Let's get right to it... I want to update you on two of my top
stock picks this year -- picks that I think could rise 50% or even
100% over the next few years, even though each is suffering from
some major challenges.
I was able to buy these stocks at a cheap price -- precisely
because these challenges were in place. Unfortunately,
just-released second-quarter results imply that the headwinds in
place for these firms are unlikely to resolve in the next few
But as we head toward 2013, the picture should significantly
brighten for these two, so it would be unwise to sell these stocks
now. I strongly believe my patience will be rewarded in the future.
This energy stock proves the
When I added
of energy drilling services provider
Weatherford International (
to my portfolio two months ago, I noted that the company was
focused on the sweet
of the drilling
-- artificial lift -- which is a technology that helps aging wells
to become newly productive. I also noted that shares were
inexpensive due to " the embarrassing news this past winter that it
didn't calculate its global tax liabilities accurately." Well,
Weatherford has proven the old investing maxim of "The cockroach
theory." This means that if one problem becomes visible, then more
are likely hidden behind the wall.
Sure enough, Weatherford just announced that its
woes are not winding down, and more accounting mistakes have been
uncovered. So the company likely needs another quarter or two to
fully tackle the problem and bring its books up to speed. Investors
were quite annoyed with the news: many had sensed that Weatherford
may have had good news to report on this front. So shares fell $1
on the news (and are now down 9% from the price in which I bought
As analysts at UBS noted, "We recognize the new CFO has his hands
full cleaning up house and believe it may take longer than
originally recognized." Still, there's a reason why UBS has a $24
on this stock (representing 100% upside). Merrill Lynch, Goldman
Sachs and Citigroup have $18-$19 price targets, implying 50%
upside. These analysts know that beyond the accounting issues,
Weatherford is very well-positioned in its industry, and that its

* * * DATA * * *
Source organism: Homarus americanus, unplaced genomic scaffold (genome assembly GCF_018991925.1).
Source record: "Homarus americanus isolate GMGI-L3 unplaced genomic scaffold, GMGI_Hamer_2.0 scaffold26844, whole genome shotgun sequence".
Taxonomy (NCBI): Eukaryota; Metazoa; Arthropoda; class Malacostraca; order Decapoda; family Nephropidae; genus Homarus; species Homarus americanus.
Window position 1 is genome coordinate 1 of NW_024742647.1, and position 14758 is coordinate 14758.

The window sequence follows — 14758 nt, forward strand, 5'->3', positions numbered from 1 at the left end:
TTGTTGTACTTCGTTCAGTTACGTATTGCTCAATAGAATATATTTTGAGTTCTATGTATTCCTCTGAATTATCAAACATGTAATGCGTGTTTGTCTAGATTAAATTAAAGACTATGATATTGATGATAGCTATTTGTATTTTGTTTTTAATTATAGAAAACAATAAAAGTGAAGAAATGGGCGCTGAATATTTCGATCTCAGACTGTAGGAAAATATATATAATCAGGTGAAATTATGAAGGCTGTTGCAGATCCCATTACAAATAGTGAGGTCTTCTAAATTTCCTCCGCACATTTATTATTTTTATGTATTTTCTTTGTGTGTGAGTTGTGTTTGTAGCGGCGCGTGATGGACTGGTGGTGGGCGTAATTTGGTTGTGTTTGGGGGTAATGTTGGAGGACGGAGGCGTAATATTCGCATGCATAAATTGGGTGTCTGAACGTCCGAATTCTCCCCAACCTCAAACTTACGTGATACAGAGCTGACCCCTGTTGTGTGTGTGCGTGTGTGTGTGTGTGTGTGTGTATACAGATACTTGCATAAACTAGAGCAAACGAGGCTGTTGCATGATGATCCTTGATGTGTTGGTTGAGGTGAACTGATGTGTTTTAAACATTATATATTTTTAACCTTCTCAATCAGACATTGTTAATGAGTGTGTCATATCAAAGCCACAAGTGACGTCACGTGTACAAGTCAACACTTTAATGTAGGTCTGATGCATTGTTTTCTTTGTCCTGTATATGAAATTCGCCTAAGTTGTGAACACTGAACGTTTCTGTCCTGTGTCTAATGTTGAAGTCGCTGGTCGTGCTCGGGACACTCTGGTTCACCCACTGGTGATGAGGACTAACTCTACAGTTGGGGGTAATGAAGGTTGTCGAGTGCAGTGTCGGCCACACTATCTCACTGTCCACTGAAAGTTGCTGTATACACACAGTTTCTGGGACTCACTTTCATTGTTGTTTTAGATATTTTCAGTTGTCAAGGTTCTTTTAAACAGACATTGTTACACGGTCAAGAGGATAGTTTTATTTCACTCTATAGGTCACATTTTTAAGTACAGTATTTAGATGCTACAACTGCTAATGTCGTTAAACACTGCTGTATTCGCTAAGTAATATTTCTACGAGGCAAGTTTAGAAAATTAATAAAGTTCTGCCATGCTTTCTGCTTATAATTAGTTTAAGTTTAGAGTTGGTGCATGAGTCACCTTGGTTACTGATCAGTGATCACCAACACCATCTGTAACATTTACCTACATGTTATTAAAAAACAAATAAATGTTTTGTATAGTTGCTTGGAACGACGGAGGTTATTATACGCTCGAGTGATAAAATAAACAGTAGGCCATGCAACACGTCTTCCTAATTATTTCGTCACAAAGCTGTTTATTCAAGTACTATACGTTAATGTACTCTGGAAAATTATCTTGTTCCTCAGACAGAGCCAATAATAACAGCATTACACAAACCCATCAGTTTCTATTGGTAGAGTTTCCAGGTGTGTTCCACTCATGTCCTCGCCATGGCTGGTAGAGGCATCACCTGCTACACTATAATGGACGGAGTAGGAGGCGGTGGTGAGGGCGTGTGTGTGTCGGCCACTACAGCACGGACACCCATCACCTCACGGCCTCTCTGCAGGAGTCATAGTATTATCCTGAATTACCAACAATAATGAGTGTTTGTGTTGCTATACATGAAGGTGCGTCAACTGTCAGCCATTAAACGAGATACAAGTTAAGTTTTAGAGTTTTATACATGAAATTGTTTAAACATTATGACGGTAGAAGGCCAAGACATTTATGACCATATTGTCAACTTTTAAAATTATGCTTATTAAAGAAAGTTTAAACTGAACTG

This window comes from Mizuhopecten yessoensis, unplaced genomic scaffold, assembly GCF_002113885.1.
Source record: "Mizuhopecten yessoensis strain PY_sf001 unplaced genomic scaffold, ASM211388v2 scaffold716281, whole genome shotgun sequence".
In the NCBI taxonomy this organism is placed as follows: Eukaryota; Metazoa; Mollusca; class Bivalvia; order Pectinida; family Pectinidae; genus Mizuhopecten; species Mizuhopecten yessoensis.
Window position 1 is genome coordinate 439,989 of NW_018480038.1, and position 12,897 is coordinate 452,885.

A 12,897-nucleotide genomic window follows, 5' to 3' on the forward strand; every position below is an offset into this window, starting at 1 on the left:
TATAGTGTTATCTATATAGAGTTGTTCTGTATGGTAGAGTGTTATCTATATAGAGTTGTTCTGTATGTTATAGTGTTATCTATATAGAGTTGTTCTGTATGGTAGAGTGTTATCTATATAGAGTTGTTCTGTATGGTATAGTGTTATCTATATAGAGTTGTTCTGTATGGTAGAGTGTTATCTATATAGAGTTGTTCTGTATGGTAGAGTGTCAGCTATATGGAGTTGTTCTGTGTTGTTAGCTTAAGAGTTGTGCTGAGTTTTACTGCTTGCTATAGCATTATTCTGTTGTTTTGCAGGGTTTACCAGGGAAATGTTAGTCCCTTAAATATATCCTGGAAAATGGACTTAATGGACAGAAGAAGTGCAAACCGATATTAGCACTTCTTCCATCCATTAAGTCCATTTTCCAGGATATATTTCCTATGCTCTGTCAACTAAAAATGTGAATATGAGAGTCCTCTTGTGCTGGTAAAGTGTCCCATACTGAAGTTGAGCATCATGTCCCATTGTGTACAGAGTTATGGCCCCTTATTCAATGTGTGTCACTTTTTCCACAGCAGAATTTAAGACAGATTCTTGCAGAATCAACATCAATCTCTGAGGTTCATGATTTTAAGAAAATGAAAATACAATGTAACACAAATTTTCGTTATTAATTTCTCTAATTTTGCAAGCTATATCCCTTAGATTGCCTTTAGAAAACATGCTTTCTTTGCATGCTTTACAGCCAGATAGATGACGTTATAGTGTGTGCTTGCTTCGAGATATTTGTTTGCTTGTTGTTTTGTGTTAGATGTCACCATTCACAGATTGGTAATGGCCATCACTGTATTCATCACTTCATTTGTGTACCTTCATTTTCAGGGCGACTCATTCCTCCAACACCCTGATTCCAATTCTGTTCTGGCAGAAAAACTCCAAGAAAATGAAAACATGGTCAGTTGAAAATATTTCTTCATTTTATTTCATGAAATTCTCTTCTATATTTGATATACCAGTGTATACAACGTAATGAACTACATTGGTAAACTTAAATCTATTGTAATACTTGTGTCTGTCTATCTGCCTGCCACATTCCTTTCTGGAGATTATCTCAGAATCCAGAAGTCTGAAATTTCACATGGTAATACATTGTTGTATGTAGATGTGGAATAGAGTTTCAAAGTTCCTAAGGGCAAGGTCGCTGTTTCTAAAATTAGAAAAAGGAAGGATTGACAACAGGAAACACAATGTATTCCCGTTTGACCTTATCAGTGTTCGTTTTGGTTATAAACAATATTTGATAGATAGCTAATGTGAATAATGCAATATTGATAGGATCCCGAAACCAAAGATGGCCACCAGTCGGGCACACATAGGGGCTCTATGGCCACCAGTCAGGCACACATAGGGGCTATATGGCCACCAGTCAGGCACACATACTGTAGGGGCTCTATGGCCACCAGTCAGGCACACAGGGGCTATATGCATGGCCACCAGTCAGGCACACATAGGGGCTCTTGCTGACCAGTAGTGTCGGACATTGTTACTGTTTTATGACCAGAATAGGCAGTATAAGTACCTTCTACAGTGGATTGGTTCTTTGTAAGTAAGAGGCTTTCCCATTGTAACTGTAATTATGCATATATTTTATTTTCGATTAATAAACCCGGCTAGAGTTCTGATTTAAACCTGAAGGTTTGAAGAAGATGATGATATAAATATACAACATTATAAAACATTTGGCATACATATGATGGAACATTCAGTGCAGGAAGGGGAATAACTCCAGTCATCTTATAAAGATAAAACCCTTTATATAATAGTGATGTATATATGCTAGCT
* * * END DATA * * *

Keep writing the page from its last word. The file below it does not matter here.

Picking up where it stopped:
shares are quite inexpensive.
In a tough
, it's noteworthy that Weatherford boosted sales 24% from a year
ago to $3.8 billion.
rose a healthy 29% to $539 million year-over-year. Make no mistake,
were it not for these accounting woes, these shares would likely
already be in the upper teens. I still think these
accounting-related headwinds will wind up by year's end, and expect
shares to make a solid upward move as that time frame approaches.
Ford's global woes
Ford Motor (
also delivered second-quarter results on Wednesday, July 25, that
had plenty of noise. As I've noted before, Ford's European
operations are slumping badly as consumers hold off on making
discretionary purchases like new cars. It's an irony that this bad
news is obscuring a remarkably robust set of results coming from
More to the point, it's remarkable how much investors are focusing
on the European drag. Note that Ford earned $2 billion in North
America in the second quarter, compared with a $400 million loss in
Europe. (Ford's Latin American and Asian operations generated a
combined $60 million loss). Add it up, and Ford remains solidly
profitable, albeit much less so than if Europe weren't a millstone.
Ford earned about $1 billion in
in the second quarter, though that figure would likely have been
roughly $2 billion if the global economy were healthier.
Yet as is the case with Weatherford, this is a headwind that will
also abate. Ford has been radically cutting costs in Europe and
should crawl back to at least break-even in early 2013.
Longer-term, Europe should still represent a robust base for
profits. That's because European consumers have now been deferring
auto purchases for nearly half a decade. If history is any guide,
then a little improvement in consumer confidence should help
unleash all of the pent up demand that exists.
Few are talking about that right now, with the European crisis
dragging out, but it's unwise to simply write Europe off for many
years to come. My best guess: car sales pick up a bit in 2013, and
at a sharp pace into 2014 and 2015. At some point, perhaps in the
next quarter or two, investors will likely start focusing on the
bottoming out and rebound phase to come for European auto sales.
And that's why it's unwise to dump this stock now.
Risks to Consider:
For Weatherford, energy prices need to stay aloft for demand to
stay robust. A drop in energy prices could add more pressure to
shares. For Ford, any slowdown in U.S. auto sales would put this
stock out of favor for a longer time frame.
Action to Take -->
My investment approach, by definition, seeks out "stocks with
warts." This is the only way to own great companies -- when they
are selling at a sharp discount to their long-term growth
prospects. It also means that you have to put up with the stresses
in the near-term, before the long-term potential can be realized.
Ford and Weatherford each looks poised for major gains -- for
patient investors like me.
-- David Sterman
David Sterman does not personally hold positions in any
securities mentioned in this article. StreetAuthority LLC owns
shares of WFT, F in one or more if its "real money" portfolios.
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